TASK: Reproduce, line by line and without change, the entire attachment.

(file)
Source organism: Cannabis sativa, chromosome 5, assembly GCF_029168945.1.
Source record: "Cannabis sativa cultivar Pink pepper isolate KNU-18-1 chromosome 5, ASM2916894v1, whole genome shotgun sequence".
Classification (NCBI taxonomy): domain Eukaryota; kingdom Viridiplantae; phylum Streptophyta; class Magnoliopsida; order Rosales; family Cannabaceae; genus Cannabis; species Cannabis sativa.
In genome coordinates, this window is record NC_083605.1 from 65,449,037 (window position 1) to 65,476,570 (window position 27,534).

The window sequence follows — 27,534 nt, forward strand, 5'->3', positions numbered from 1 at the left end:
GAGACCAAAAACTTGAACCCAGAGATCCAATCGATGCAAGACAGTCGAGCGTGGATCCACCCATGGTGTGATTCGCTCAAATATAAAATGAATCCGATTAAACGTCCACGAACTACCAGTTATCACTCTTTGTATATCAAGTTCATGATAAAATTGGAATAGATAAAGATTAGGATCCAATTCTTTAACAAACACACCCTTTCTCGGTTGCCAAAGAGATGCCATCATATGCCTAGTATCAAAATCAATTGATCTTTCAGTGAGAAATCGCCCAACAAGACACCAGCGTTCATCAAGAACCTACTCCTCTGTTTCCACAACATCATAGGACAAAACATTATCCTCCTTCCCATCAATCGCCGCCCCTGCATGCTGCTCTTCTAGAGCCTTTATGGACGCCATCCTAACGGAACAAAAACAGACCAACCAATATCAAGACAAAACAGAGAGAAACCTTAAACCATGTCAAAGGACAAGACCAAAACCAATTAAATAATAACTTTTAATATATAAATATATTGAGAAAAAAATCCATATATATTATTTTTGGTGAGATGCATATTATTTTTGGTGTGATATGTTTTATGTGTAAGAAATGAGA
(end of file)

Source organism: Cannabis sativa, chromosome 5, assembly GCF_029168945.1.
Source record: "Cannabis sativa cultivar Pink pepper isolate KNU-18-1 chromosome 5, ASM2916894v1, whole genome shotgun sequence".
Classification (NCBI taxonomy): domain Eukaryota; kingdom Viridiplantae; phylum Streptophyta; class Magnoliopsida; order Rosales; family Cannabaceae; genus Cannabis; species Cannabis sativa.
In genome coordinates, this window is record NC_083605.1 from 65,449,037 (window position 1) to 65,476,570 (window position 27,534).

The window sequence follows — 27,534 nt, forward strand, 5'->3', positions numbered from 1 at the left end:
GAGACCAAAAACTTGAACCCAGAGATCCAATCGATGCAAGACAGTCGAGCGTGGATCCACCCATGGTGTGATTCGCTCAAATATAAAATGAATCCGATTAAACGTCCACGAACTACCAGTTATCACTCTTTGTATATCAAGTTCATGATAAAATTGGAATAGATAAAGATTAGGATCCAATTCTTTAACAAACACACCCTTTCTCGGTTGCCAAAGAGATGCCATCATATGCCTAGTATCAAAATCAATTGATCTTTCAGTGAGAAATCGCCCAACAAGACACCAGCGTTCATCAAGAACCTACTCCTCTGTTTCCACAACATCATAGGACAAAACATTATCCTCCTTCCCATCAATCGCCGCCCCTGCATGCTGCTCTTCTAGAGCCTTTATGGACGCCATCCTAACGGAACAAAAACAGACCAACCAATATCAAGACAAAACAGAGAGAAACCTTAAACCATGTCAAAGGACAAGACCAAAACCAATTAAATAATAACTTTTAATATATAAATATATTGAGAAAAAAATCCATATATATTATTTTTGGTGAGATGCATATTATTTTTGGTGTGATATGTTTTATGTGTAAGAAATGAGA